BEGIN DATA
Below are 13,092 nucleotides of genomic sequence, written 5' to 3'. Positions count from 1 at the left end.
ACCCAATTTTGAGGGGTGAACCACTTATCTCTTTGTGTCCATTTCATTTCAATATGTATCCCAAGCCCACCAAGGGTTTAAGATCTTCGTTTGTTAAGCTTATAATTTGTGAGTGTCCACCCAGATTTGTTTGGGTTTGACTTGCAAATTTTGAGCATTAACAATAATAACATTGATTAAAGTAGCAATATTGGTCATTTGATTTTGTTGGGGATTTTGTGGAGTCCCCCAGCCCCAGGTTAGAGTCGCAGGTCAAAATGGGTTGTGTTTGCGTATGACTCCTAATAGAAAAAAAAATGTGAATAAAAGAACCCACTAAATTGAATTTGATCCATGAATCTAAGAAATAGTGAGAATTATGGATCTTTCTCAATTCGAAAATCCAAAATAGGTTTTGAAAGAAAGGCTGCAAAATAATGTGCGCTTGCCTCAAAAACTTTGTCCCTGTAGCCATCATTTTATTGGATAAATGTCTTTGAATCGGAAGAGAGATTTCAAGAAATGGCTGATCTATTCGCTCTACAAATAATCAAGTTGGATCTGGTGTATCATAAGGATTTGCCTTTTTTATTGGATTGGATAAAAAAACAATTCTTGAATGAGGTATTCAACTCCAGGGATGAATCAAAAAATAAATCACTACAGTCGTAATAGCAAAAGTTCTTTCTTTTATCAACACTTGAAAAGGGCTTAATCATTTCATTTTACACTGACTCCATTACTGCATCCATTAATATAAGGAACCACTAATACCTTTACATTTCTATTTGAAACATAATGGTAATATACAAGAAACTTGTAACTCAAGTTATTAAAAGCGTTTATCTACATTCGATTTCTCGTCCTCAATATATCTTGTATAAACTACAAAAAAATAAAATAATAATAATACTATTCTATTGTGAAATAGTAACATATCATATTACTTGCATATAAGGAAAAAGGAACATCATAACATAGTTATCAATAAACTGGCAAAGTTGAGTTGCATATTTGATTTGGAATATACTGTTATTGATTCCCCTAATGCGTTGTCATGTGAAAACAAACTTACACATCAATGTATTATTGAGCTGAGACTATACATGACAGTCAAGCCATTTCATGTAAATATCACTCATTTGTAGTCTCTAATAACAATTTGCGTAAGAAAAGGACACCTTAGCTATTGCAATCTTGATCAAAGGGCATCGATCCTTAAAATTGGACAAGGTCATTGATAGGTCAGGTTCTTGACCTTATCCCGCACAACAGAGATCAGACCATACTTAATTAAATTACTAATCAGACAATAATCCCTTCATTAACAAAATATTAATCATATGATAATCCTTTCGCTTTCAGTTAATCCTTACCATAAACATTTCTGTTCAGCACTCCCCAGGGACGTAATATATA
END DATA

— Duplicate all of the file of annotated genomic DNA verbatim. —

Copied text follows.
Below are 13,092 nucleotides of genomic sequence, written 5' to 3'. Positions count from 1 at the left end.
ACCCAATTTTGAGGGGTGAACCACTTATCTCTTTGTGTCCATTTCATTTCAATATGTATCCCAAGCCCACCAAGGGTTTAAGATCTTCGTTTGTTAAGCTTATAATTTGTGAGTGTCCACCCAGATTTGTTTGGGTTTGACTTGCAAATTTTGAGCATTAACAATAATAACATTGATTAAAGTAGCAATATTGGTCATTTGATTTTGTTGGGGATTTTGTGGAGTCCCCCAGCCCCAGGTTAGAGTCGCAGGTCAAAATGGGTTGTGTTTGCGTATGACTCCTAATAGAAAAAAAAATGTGAATAAAAGAACCCACTAAATTGAATTTGATCCATGAATCTAAGAAATAGTGAGAATTATGGATCTTTCTCAATTCGAAAATCCAAAATAGGTTTTGAAAGAAAGGCTGCAAAATAATGTGCGCTTGCCTCAAAAACTTTGTCCCTGTAGCCATCATTTTATTGGATAAATGTCTTTGAATCGGAAGAGAGATTTCAAGAAATGGCTGATCTATTCGCTCTACAAATAATCAAGTTGGATCTGGTGTATCATAAGGATTTGCCTTTTTTATTGGATTGGATAAAAAAACAATTCTTGAATGAGGTATTCAACTCCAGGGATGAATCAAAAAATAAATCACTACAGTCGTAATAGCAAAAGTTCTTTCTTTTATCAACACTTGAAAAGGGCTTAATCATTTCATTTTACACTGACTCCATTACTGCATCCATTAATATAAGGAACCACTAATACCTTTACATTTCTATTTGAAACATAATGGTAATATACAAGAAACTTGTAACTCAAGTTATTAAAAGCGTTTATCTACATTCGATTTCTCGTCCTCAATATATCTTGTATAAACTACAAAAAAATAAAATAATAATAATACTATTCTATTGTGAAATAGTAACATATCATATTACTTGCATATAAGGAAAAAGGAACATCATAACATAGTTATCAATAAACTGGCAAAGTTGAGTTGCATATTTGATTTGGAATATACTGTTATTGATTCCCCTAATGCGTTGTCATGTGAAAACAAACTTACACATCAATGTATTATTGAGCTGAGACTATACATGACAGTCAAGCCATTTCATGTAAATATCACTCATTTGTAGTCTCTAATAACAATTTGCGTAAGAAAAGGACACCTTAGCTATTGCAATCTTGATCAAAGGGCATCGATCCTTAAAATTGGACAAGGTCATTGATAGGTCAGGTTCTTGACCTTATCCCGCACAACAGAGATCAGACCATACTTAATTAAATTACTAATCAGACAATAATCCCTTCATTAACAAAATATTAATCATATGATAATCCTTTCGCTTTCAGTTAATCCTTACCATAAACATTTCTGTTCAGCACTCCCCAGGGACGTAATATATA